Not dealing with insurance allows more time with patients, Forrest said, noting that he schedules just one patient per hour.

"Having more time improves quality," he said.

The direct-pay model accomplishes what many people want out of health care reform – increased access for the uninsured, decreased costs and price transparency – and he said another 250 such practices nationwide will open up with or convert to the model in the next 18 months, including more than 10 in North Carolina.


This story is closed for comments.

Oldest First
View all
  • chasey Dec 22, 2010

    I have read the comments posted here, and while i agree this is a good idea in theory there are a LOT of holes in it. For example the article says:
    Forrest also has built a network of specialists with which he has negotiated discounted rates for his patients who will pay cash up front

    This business is this mans personal business, so of course he is free to run it any way he chooses. But to charge your patients differently based on cash payments seems very shady.
    doctors/providers/facilities all know what the insurance companies will pay for a given procedure, usually it is based on the UCR (usual and customary rate). so the biller purposefully OVERbills the ins co, who then forces participating doctors to do their write offs.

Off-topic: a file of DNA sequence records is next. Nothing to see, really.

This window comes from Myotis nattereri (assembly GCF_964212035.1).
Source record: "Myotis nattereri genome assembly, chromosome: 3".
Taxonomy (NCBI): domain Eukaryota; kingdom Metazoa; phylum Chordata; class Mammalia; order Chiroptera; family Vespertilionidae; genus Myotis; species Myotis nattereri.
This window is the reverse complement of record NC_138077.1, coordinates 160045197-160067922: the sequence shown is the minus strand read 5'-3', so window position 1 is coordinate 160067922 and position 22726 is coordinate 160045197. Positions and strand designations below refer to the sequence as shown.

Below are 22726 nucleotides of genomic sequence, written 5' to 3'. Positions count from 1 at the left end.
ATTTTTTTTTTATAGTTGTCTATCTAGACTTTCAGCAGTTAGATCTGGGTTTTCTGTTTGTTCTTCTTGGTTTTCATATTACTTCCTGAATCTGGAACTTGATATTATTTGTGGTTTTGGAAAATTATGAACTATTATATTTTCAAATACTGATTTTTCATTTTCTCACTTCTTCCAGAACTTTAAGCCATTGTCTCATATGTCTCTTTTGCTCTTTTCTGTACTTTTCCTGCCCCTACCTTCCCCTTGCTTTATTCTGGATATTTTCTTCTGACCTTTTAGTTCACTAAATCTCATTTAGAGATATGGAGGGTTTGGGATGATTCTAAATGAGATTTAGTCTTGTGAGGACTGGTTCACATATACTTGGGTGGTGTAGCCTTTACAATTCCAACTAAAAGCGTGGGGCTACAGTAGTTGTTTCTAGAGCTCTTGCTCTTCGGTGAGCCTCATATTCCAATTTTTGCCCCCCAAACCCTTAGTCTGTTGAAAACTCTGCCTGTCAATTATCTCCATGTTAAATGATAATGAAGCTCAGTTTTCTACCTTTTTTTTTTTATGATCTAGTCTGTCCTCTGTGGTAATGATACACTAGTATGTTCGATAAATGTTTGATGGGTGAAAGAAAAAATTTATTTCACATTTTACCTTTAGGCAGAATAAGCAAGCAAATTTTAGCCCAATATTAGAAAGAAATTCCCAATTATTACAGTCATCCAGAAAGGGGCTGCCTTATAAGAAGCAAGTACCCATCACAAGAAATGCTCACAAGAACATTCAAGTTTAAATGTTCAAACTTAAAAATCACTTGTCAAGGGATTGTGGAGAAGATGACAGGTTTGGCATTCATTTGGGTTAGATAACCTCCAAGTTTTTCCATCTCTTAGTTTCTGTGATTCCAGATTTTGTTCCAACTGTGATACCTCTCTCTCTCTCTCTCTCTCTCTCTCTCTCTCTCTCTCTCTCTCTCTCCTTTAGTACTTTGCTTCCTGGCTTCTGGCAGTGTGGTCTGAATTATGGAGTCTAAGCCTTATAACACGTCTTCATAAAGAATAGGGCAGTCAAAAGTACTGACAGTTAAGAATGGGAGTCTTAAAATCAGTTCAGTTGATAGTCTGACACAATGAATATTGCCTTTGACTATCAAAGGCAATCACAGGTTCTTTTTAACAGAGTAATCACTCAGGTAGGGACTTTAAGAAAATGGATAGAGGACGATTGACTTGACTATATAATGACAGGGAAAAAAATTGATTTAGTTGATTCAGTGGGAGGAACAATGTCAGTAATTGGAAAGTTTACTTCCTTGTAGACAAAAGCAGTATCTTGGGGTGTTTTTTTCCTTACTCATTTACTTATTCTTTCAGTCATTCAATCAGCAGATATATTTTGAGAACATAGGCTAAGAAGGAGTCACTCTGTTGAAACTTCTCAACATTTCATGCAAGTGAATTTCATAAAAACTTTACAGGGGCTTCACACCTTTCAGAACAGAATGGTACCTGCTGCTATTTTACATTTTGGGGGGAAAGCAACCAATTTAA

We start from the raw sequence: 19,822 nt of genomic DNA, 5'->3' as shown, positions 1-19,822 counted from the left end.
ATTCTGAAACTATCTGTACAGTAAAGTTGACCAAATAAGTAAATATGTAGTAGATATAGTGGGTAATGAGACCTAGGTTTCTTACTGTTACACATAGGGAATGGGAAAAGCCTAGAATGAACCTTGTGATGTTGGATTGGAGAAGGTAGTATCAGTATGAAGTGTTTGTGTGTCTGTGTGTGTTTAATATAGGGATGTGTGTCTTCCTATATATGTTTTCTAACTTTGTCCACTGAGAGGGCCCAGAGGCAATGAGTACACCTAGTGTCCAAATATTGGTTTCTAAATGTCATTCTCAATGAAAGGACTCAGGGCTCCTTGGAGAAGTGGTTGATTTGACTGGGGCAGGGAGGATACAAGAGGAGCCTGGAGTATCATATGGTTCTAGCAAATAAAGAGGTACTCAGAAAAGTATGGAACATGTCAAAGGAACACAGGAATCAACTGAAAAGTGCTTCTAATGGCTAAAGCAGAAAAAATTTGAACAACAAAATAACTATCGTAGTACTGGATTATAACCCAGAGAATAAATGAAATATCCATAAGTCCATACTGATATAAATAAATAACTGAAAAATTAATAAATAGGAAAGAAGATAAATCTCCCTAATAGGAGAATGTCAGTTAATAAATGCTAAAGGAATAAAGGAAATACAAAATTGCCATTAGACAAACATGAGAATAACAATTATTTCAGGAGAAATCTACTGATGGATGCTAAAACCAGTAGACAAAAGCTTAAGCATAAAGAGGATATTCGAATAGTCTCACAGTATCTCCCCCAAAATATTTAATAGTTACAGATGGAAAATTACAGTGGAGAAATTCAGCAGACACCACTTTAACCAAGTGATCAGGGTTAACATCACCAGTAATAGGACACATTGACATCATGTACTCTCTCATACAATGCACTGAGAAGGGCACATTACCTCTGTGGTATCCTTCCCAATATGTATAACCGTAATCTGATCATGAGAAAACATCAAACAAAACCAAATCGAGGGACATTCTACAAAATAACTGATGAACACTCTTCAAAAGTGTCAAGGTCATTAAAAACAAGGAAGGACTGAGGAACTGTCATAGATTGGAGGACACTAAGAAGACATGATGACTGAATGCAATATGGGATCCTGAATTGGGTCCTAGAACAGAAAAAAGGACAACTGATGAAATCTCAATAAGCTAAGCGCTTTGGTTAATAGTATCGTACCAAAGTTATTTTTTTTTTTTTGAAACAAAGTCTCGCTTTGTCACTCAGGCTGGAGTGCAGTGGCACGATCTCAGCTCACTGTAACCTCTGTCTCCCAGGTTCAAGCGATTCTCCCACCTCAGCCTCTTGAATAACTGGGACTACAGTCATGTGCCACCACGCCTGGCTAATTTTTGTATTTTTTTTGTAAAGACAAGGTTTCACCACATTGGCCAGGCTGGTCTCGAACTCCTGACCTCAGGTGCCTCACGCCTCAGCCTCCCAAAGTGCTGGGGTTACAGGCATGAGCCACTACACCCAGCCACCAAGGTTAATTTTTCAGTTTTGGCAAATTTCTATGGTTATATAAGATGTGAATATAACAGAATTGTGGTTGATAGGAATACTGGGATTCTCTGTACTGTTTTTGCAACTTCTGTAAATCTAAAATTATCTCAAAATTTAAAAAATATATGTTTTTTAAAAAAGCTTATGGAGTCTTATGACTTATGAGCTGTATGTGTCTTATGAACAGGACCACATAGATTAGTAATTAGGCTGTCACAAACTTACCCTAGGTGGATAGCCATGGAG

I work with medical claims all day everday, and will see, very often, where providers will submit the SAME service, same day, to different insurance companies with DIFFERENT fees

    so you go to the grocery store and buy bread, for the person in front of you, a

  • fmaon06 Dec 22, 2010

    "If the pharmacies didn't file, just like this doctor, people would see how much their meds cost and it would raise a huge outcry against the drug companies. People would demand more generics driving the price of name-brand drugs down."

    Drug companies have a monopoly on the drug as soon as they file a patent on it, which lasts for 20 years. This is before clinical trials though, so a patent roughly lasts for about 7-12 years while the drug is on market. The manufacturer can set whatever prices they need to offset the BILLIONS of dollars it took to develop the drug. After the patent is up, the generic companies swoop in and use the same active ingredient, but change the fillers and excipients. They still have to run clinical trials, but they're not as intensive because the drug has already been proven to be effective.

    And that is why brand drugs are so expensive and it takes a while for generics to come into play.

    Source: pharmacy technician and pharmaceutical sciences student

  • superman Dec 21, 2010